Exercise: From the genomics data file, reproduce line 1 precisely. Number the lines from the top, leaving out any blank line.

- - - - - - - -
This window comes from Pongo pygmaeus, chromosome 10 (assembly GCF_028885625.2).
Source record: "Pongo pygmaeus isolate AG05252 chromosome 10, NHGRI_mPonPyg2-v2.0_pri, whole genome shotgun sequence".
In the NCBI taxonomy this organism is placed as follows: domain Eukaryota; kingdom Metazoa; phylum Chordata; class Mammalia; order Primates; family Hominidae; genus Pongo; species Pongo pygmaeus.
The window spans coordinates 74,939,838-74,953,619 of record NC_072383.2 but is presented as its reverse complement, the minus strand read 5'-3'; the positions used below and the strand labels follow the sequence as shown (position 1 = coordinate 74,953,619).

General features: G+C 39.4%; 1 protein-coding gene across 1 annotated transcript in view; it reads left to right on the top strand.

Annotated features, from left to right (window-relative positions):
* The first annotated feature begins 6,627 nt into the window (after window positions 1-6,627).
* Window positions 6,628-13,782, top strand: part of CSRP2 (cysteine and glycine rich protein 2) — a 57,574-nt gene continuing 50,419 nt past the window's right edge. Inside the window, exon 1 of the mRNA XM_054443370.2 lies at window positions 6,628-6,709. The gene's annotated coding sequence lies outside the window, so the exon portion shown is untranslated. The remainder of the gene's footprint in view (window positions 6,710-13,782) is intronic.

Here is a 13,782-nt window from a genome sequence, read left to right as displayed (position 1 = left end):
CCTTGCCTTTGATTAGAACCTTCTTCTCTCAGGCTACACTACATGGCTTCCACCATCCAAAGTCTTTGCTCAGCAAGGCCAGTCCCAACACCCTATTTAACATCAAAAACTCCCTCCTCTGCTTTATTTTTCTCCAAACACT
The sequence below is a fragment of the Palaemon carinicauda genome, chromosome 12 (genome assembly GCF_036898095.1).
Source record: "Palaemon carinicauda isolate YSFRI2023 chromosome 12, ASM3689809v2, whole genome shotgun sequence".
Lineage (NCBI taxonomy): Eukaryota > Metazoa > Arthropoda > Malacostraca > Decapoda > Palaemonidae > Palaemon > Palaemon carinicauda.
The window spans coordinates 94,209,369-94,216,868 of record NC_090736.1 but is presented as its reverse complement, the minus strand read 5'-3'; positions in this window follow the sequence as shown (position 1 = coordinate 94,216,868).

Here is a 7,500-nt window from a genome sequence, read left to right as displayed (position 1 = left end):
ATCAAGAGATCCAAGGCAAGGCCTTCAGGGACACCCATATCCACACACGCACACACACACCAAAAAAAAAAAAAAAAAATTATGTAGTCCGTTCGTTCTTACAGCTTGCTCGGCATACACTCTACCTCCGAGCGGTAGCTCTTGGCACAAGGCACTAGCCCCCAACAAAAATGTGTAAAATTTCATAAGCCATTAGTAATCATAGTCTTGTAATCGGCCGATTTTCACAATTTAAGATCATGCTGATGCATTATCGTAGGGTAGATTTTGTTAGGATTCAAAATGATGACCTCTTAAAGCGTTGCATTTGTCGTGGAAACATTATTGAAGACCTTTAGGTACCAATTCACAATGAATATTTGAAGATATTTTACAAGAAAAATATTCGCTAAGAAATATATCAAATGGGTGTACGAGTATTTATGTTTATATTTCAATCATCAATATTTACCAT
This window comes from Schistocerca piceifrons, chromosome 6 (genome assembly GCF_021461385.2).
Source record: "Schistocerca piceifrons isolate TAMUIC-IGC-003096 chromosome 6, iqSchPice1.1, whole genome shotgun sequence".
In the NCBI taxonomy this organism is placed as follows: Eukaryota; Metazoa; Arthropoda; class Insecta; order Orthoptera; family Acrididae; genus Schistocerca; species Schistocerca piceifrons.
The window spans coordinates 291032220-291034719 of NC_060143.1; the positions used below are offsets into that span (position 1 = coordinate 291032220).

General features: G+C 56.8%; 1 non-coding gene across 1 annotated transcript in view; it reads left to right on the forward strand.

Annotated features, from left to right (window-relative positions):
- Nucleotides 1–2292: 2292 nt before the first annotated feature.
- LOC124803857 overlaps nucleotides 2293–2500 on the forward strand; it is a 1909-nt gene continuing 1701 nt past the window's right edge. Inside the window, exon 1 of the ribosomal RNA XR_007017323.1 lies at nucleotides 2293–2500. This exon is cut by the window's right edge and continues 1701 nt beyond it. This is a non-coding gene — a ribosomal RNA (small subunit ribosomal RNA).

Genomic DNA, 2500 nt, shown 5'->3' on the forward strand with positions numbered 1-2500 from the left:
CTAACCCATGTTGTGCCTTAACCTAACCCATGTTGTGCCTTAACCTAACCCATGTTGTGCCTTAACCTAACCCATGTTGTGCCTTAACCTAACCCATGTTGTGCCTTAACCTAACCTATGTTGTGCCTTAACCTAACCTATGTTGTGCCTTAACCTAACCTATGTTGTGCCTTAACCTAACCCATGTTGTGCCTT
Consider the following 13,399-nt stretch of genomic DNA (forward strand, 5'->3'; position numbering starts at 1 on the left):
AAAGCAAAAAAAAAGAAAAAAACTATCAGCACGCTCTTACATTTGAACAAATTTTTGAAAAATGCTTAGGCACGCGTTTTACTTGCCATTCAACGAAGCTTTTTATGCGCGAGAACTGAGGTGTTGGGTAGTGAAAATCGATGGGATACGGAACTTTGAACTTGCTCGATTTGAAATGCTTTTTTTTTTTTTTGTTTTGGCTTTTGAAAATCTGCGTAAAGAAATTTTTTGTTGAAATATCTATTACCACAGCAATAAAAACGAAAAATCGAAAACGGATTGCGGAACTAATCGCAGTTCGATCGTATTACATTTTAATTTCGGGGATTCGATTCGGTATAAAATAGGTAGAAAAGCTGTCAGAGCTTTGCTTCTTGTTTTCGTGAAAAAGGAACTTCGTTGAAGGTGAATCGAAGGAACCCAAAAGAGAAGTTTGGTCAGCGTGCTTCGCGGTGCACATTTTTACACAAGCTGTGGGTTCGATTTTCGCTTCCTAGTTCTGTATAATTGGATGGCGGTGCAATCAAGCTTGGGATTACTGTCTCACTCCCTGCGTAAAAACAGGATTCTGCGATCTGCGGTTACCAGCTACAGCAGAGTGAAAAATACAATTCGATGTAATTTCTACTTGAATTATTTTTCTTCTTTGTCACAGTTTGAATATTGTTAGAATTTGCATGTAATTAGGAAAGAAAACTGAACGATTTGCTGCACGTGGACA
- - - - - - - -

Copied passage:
This window comes from Pongo pygmaeus, chromosome 10 (assembly GCF_028885625.2).